As well as bringing you news and updates from the library, we like to use this blog to report on some of the Continued Professional Development activities we get up to as Academic Librarians. This week several members of our team attended a webinar presented by the Journal of Information Literacy on the topic of Writing about Information Literacy, and we found it to be both useful and inspiring so we thought we’d share some of our key findings.
The session opened with a brief introduction to JIL, who they are and what they do. JIL is the professional journal of the CILIP Information Literacy Group, and if you’ve not encountered them before then they are a well respected publication in UK information literacy:
Founded in 2007, the Journal of Information Literacy (JIL) is an international peer-reviewed journal and is aimed at librarians, information professionals and academics who teach and/or research aspects of information literacy. The journal includes articles from established and new authors that investigate many different areas of information literacy, including school, academic and national libraries, health care settings, and the public sector such as the workplace and government.
A few of our team had previously attended sessions run by Editor-In-Chief Dr Alison Hicks and Managing Editor Dr Meg Westbury at the LILAC conference, so we knew we were in for an hour of useful tips, tricks and key information for submitting to this (but also any) journal.
The presenters addressed different types of submission they might accept in JIL, including Research Articles, Project Reports and Book or Conference Reviews, and briefly described the requirements for each. They looked at the submission process (and why it might feel that it takes so long!) and also suggested how to respond to feedback in a useful and concise way. There were lots of tips about how to stay focused, and a book recommendation for those of us who are worried about the best writing environment:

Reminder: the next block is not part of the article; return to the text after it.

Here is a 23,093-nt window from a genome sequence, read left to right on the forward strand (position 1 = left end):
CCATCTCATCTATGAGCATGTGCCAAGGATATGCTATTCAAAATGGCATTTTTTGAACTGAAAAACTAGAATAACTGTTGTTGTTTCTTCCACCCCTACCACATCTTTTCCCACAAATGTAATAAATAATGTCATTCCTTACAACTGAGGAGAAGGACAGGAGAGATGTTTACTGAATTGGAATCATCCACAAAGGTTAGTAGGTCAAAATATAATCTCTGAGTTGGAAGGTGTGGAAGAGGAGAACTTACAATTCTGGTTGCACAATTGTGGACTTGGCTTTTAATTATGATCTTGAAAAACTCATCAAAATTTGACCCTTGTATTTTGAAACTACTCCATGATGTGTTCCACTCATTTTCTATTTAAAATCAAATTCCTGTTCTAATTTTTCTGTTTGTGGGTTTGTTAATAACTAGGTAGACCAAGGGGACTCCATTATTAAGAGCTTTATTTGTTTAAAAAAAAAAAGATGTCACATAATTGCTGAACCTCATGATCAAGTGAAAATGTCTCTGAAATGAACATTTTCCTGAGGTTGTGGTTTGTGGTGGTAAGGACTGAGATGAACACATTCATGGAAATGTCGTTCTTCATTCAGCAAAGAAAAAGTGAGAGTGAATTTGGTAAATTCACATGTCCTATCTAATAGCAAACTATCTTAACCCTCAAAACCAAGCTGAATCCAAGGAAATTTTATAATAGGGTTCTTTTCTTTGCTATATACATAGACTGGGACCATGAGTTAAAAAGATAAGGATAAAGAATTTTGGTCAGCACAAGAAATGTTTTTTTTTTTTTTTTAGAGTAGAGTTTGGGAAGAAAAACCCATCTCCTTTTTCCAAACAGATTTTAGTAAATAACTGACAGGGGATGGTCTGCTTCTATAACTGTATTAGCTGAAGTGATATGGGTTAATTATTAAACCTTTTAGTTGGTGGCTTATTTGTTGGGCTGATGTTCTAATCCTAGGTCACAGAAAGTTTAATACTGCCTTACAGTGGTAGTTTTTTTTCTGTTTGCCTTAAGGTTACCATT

Sword, H. (2017) Air & light & time & space : how successful academics write / Helen Sword. Cambridge, Massachusetts: Harvard University Press.
You can find this book at the Main Library, details via DiscoverEd.
Meg also suggested writing Tiny Texts as a way to get started, which you can read more about on the slides which they presented as part of the ‘Getting Your Writing Groove Back’ session from the 2022 LILAC conference.
Overall those of us in the virtual room felt it was a really valuable hour which made academic writing seem accessible and useful to us as library practitioners. Unlike our colleagues in the States, publishing academic work is not a requirement for our jobs here. However we do engage in professional development activities to ensure we’re well informed about new developments particularly across the academic library sector, and reading and contributing to journals is just one of the ways we can do that. While it can seem difficult to make time to write and publish alongside our day jobs, the team at JIL seem to be more than willing to help develop fledgling writers and would be a great port of call for anyone looking to get started in writing about the Information Literacy initiatives in their institution. This session was presented in collaboration with the Information Literacy Group’s New Professionals team, though we would probably say it was useful for anyone considering writing up their work for publication – we certainly found it useful as not-so-new professionals!
If you’re interested in reading and writing more journal articles about library work, why not consider joining the Library Journal Club? We welcome members from any area of Library Services who have an interest in reading and critically discussing publications about libraries. We meet regularly both in person and on Teams, and have a trip to the Library of Mistakes planned for December! You can find us on Teams here.